• Global News was one of many sources reporting on the high rate of failure of the new Bombardier streetcars.
  • Ben Spurr notes the astounding failure of the City of Toronto to do basic things at Union Station, like collect rent.
  • Transit Toronto notes that GO Transit’s seasonal routes to Niagara have started today and will go until 4 September.

[BLOG] Some Wednesday links

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  • Apostrophen’s ‘Nathan Smith talks about “cis”, “trans”, and the non-obvious meaning of this classification.
  • The Big Picture shares photos of a recent sailing festival in Boston.
  • blogTO reports on the trendy charcoal-black ice cream of a store across from Trinity Bellwoods.
  • Centauri Dreams considers the idea of a “runaway fusion” drive.</li.
  • Crooked Timber wonders how a bad Brexit agreement could possibly be worse than no Brexit agreement for the United Kingdom.
  • D-Brief warns of the possibility of sustained life-threatening heat waves in the tropics with global warming.
  • The Everyday Sociology Blog considers how sociology majors are prepared, or not, for the workforce.
  • Language Hat links to a wonderful examination of the textual complexities of James Joyce’s Ulysses.
  • The LRB Blog looks at how British big business is indebted to the Conservatives.
  • Marginal Revolution reports on China’s emergent pop music machine.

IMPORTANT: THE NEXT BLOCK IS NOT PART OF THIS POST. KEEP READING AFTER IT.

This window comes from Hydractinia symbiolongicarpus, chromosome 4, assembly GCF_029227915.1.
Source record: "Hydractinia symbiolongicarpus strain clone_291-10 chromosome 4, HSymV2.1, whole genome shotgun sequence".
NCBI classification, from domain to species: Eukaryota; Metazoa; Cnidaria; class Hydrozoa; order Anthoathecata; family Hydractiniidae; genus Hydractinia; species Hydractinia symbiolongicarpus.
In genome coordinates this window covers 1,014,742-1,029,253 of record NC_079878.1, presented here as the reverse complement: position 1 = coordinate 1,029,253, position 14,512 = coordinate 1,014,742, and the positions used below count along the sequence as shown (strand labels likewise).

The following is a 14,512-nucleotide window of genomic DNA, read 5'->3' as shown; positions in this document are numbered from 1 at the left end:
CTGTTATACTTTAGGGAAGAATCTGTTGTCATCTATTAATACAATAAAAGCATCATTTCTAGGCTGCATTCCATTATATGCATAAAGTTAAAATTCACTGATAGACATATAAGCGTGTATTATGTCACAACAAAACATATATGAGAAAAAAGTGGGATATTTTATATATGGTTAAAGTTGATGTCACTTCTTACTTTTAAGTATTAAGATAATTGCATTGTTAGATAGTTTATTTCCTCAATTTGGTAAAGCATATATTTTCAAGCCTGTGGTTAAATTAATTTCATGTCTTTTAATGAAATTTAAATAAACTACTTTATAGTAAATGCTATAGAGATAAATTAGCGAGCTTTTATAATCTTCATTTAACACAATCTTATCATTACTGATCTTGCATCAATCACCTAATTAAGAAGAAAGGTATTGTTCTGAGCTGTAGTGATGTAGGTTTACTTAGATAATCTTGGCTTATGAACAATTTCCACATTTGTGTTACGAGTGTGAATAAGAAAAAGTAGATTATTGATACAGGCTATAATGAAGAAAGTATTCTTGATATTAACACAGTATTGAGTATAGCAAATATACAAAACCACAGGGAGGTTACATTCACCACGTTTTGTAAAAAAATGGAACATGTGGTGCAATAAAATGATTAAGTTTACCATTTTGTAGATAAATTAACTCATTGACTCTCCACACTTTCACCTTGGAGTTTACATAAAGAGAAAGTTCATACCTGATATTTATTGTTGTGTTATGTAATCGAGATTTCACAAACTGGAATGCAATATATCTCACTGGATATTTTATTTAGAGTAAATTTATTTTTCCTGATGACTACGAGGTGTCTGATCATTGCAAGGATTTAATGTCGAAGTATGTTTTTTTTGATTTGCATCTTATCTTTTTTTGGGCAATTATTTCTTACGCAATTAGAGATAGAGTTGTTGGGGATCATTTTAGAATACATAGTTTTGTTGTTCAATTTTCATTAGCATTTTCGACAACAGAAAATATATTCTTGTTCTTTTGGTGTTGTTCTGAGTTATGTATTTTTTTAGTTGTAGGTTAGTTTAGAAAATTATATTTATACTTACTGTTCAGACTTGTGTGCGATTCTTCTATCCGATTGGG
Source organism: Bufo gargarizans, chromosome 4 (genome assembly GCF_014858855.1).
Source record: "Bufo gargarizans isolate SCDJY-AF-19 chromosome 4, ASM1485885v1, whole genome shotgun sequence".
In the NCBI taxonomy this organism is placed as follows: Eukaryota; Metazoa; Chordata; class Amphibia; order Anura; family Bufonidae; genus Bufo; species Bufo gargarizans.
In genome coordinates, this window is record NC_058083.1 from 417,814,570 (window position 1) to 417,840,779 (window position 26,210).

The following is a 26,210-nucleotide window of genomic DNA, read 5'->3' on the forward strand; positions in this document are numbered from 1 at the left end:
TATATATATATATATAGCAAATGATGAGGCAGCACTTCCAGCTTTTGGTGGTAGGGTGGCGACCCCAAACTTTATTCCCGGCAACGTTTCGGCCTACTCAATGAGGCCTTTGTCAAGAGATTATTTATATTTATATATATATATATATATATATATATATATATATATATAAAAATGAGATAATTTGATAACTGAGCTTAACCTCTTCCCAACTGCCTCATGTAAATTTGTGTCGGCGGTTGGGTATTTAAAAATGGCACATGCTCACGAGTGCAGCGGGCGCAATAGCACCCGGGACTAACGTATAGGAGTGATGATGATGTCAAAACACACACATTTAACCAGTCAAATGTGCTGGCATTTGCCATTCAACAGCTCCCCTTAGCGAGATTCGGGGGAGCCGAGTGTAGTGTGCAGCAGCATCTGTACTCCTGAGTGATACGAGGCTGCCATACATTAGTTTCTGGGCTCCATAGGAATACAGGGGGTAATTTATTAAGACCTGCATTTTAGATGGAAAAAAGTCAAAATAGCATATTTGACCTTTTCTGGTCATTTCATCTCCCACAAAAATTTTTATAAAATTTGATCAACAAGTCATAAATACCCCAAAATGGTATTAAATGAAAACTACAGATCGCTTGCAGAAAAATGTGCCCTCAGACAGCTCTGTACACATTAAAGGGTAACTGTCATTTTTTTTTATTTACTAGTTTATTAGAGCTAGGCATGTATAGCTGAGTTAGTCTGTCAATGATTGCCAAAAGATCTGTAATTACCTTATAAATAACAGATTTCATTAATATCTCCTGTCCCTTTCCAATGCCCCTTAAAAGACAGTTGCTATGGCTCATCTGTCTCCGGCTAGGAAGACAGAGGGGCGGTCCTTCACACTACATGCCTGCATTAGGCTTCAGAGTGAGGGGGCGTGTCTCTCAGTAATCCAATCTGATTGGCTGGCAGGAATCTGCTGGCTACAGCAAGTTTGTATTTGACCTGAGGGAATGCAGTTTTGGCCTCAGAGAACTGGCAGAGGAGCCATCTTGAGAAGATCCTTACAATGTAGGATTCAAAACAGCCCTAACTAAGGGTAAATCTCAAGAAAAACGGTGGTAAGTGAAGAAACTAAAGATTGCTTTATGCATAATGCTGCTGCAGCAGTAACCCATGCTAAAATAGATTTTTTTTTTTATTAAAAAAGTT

• Steve Munro reports on the latest on noise from the 514 Cherry streetcar.
  • The NYRB Daily has a fascinating exchange on consciousness and free will and where it all lies.
  • The Planetary Society Blog reports on a successful expedition to Argentina to examine Kuiper Belt object MU69 via occultation.
  • Peter Rukavina celebrates Charlottetown school crossing guard Dana Doyle.

[BLOG] Some Friday links

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  • Crooked Timber links the near-criminal destruction of Grenfell Tower with Thatcherism’s deregulations and catastrophes.
  • The Dragon’s Gaze notes that TRAPPIST-1e is slated to be among the first observational targets of the James Webb Space Telescope.
  • Far Outliers shares Edith Durham’s account of an exciting St. John’s Day in Albania in 1908.
  • Language Hat looks at a passage from Turgenev.
  • What, the LRB wonders, will Emmanuel Macron do with his crushing victory after the parliamentary elections, too?
  • Marginal Revolution wonders to what extent is Germany’s support for Nord Stream consistent with Germany’s concerns over NATO and Russia.
  • Ed Jackson’s Spacing Toronto article about the need to preserve queer public history in Toronto is a must-read.
  • Torontoist’s Alex Yerman notes the new activity of the Jewish left against a conservative establishment.
  • Window on Eurasia suggests that modern Russia is repeating the Soviet Union’s overmilitarization mistakes, only this time with fewer resources.

[URBAN NOTE] Three notes on economic declines, of Sears Canada, Postmedia, and Toronto real estate

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  • City News shares a Canadian Press article sharing the warning issued by Sears Canada itself, another historic colossus of retail, that it may well be coming to its end.
  • The Columbia Review of Journalism warns that Canada’s Postmedia chain is failing, and could take all our newspapers with it.
  • Tess Kalinowski at the Toronto Star observes that the number of Greater Toronto Area home sales has continued to decline.